SOUTHFIELD — Students of Juliette McNiven-Perry’s seventh-grade social studies class at Birney K-8 have their calendars marked for 2020 this week. That’s the year they’ll have a real say in choosing the president of the United States.
For now, they aren’t old enough to vote, but they’ve got some (near) real-life experience under their belts about how that year will unfold, thanks to a string of lessons on the General Election with civics projects and a mock election.
“On Election Day here at Birney, I felt (kind of) scared because I really didn’t know how I was going to be voting. I also didn’t know who I was going to be voting for and that’s another reason why I was scared,” Lamya Tyrus, a sixth-grader at Birney, said about the mock presidential election Oct. 30. “But overall, I voted for who I wanted to and saw that it was nothing to be scared of.”
Tyrus joined close to 500 middle school peers in the election hosted by The National Council of Black Women Voters at their school. She said her favorite part was choosing whom she wanted to vote for and having her “first time” casting a ballot.
“Voting at Birney was important to me because it gets me ready for when I get older and can really vote. It is also important to me because, if I don’t start learning how to get used to it, then I will not be able to do it when I’m 18 years old,” she said.
Birney wasn’t the only school to offer Southfield students a chance to learn from the election. MacArthur K-8 University also had a setup of trifold booths to vote in, mock voter registration cards and ballots provided by the National Congress of Black Women.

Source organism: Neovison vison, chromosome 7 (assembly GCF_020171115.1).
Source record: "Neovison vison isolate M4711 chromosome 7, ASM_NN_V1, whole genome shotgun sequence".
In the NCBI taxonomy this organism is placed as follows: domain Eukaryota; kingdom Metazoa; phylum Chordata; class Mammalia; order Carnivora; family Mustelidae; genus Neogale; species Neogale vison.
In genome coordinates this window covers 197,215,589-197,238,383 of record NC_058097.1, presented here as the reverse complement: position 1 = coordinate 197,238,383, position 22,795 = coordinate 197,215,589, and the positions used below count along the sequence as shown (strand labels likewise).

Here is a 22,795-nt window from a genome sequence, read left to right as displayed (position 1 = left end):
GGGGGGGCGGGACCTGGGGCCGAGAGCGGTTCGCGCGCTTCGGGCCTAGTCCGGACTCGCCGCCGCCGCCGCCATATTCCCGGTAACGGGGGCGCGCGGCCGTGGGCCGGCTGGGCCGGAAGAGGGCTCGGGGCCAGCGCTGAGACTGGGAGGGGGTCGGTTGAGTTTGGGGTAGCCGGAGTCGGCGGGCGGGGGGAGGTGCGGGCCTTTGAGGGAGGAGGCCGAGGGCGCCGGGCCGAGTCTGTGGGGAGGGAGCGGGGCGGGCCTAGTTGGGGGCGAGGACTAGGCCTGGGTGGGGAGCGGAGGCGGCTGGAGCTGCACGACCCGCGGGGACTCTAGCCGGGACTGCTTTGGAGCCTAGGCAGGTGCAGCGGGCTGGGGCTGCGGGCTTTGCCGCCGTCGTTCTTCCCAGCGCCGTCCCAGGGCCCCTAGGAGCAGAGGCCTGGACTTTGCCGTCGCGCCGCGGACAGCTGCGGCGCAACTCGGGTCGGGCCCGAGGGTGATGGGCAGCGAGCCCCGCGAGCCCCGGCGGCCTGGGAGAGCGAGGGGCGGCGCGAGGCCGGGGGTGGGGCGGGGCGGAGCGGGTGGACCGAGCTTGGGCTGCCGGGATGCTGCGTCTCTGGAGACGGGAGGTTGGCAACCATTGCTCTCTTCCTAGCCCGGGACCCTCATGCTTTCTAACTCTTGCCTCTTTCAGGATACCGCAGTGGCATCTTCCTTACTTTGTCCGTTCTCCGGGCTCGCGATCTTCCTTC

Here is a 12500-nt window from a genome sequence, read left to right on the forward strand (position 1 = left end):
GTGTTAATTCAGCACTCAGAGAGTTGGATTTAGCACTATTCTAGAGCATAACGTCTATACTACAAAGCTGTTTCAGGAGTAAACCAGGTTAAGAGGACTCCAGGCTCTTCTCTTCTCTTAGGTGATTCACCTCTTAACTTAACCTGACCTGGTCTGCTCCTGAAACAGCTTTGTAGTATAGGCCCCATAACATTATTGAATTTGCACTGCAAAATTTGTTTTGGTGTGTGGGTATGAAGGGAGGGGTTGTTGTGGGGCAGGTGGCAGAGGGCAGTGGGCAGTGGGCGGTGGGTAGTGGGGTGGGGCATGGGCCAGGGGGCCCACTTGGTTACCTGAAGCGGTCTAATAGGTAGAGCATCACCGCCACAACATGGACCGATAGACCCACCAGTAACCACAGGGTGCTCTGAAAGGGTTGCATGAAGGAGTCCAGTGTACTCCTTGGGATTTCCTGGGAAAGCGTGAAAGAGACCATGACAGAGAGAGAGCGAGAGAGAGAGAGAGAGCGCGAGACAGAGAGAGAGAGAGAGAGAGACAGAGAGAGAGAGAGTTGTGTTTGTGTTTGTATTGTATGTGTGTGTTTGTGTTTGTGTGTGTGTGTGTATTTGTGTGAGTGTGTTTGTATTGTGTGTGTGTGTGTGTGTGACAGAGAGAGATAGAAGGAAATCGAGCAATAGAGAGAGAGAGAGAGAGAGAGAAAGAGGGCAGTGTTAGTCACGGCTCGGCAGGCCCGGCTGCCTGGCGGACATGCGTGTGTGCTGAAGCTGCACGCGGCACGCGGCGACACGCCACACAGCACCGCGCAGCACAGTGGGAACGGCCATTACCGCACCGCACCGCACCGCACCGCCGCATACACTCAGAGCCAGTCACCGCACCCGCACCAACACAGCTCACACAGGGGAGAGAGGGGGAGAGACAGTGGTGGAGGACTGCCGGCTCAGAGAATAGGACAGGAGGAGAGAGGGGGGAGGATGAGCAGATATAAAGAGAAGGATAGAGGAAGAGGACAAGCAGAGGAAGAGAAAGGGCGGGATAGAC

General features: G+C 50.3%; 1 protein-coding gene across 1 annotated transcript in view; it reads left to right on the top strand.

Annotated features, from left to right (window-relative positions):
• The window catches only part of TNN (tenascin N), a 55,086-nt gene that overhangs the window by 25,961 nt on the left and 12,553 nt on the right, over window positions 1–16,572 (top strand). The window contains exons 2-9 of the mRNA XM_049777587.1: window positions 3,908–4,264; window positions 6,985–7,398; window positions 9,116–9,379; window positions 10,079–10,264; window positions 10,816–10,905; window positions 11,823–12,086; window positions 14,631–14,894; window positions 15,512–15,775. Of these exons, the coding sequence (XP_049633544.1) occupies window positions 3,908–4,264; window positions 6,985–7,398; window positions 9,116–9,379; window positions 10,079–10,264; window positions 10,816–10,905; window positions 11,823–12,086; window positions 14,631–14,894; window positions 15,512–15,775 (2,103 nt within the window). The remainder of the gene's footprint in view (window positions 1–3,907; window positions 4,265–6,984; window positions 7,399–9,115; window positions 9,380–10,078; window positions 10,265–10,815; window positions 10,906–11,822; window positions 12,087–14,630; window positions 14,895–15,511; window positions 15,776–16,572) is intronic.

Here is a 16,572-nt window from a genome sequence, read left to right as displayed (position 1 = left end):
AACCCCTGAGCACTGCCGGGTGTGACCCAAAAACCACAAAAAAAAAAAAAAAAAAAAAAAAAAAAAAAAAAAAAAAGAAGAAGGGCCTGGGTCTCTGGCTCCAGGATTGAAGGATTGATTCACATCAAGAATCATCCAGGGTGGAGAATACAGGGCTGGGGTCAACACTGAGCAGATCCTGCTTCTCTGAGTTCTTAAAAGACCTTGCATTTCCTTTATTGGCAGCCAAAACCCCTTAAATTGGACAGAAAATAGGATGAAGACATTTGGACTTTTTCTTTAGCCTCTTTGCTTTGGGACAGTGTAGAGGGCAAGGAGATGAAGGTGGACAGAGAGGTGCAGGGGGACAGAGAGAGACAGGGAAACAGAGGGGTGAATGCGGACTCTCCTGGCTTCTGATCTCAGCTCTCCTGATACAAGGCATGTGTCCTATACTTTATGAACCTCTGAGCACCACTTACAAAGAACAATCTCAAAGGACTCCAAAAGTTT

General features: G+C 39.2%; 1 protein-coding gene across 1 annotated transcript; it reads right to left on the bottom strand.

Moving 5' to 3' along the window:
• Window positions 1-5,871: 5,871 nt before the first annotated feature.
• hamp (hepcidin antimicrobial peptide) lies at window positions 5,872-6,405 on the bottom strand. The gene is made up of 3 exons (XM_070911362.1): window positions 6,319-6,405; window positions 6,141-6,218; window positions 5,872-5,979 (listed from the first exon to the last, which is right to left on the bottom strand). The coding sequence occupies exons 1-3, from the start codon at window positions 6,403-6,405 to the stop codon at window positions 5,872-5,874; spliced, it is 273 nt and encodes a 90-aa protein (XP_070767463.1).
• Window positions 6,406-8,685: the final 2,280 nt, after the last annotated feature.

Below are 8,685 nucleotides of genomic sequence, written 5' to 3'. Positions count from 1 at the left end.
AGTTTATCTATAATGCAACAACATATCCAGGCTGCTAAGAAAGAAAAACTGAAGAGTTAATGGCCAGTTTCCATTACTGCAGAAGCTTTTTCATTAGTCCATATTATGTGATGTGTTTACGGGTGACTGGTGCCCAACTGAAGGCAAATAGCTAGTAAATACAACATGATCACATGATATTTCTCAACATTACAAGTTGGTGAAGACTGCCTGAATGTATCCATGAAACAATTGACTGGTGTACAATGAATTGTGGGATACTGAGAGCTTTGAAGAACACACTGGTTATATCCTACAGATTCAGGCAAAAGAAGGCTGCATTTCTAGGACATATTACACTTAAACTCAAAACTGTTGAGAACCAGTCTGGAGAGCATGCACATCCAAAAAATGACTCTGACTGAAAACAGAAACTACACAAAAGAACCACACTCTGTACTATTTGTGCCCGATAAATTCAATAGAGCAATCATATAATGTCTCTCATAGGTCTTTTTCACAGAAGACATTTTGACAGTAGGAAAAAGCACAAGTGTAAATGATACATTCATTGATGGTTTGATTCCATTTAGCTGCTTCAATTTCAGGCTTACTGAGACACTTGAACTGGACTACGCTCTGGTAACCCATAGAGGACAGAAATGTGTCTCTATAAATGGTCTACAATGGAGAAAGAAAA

Teachers in both schools said they couldn’t miss the opportunity to inspire their students during such an important and patriotic time of year.
McNiven-Perry’s students learned all the basics, such as requirements (like being 18 years old and having identification) and also voting etiquette, like not asking booth neighbors whom they’ll be voting for or signing one’s name on the ballot.
Joyce Johnson, social studies teacher and curriculum coordinator at MacArthur, said that a hands-on lesson for students, like the role-play session they had, brings politics to life.
Her students were selected to play the roles of the presidential candidates, moderators, two commentators and the Secret Service for a mock debate. Topics covered included taxes, foreign policy, healthcare, jobs and the national debt.
“If you try to teach kids from a textbook (and) it doesn’t work, you have to teach them where they are; presenting, debating, researching … are all part of learning,” she explained.
McNiven-Perry said the mock elections really instill pride in the students and teach them the importance of being engaged in politics, even at a young age.
“Every voice is a vote and every vote counts,” she said.
Even the youngest students in Southfield could be seen last week with an “I voted. Did you?” sticker on their shirts. Kids ages 3-5 at Bussey Center for Early Childhood Education also got a mock election experience, where they entered a booth, circled either Obama’s or Romney’s face, and then cast their vote in the drop box.
“We need to inform our children, even at this early age, that voting is important,” explained Sherri Jones, community partnership manager for Bussey. She added that nearly 200 Bussey kids do things the democratic way, even when it came down to naming the school’s fish.
“We had them vote on it, and they agreed to name it Michael Jackson. They know their vote counts here, that they have a voice,” Jones said.
The teachers also agreed that school projects like this encourage conversations to occur in students’ homes about the importance of voting and how it shapes their futures.
“The ‘I Voted’ sticker in and of itself is a conversation starter,” McNiven-Perry said. “We just want them to be able to understand (which) politician is going to benefit them and see who piques their interest … and they are definitely excited to choose.”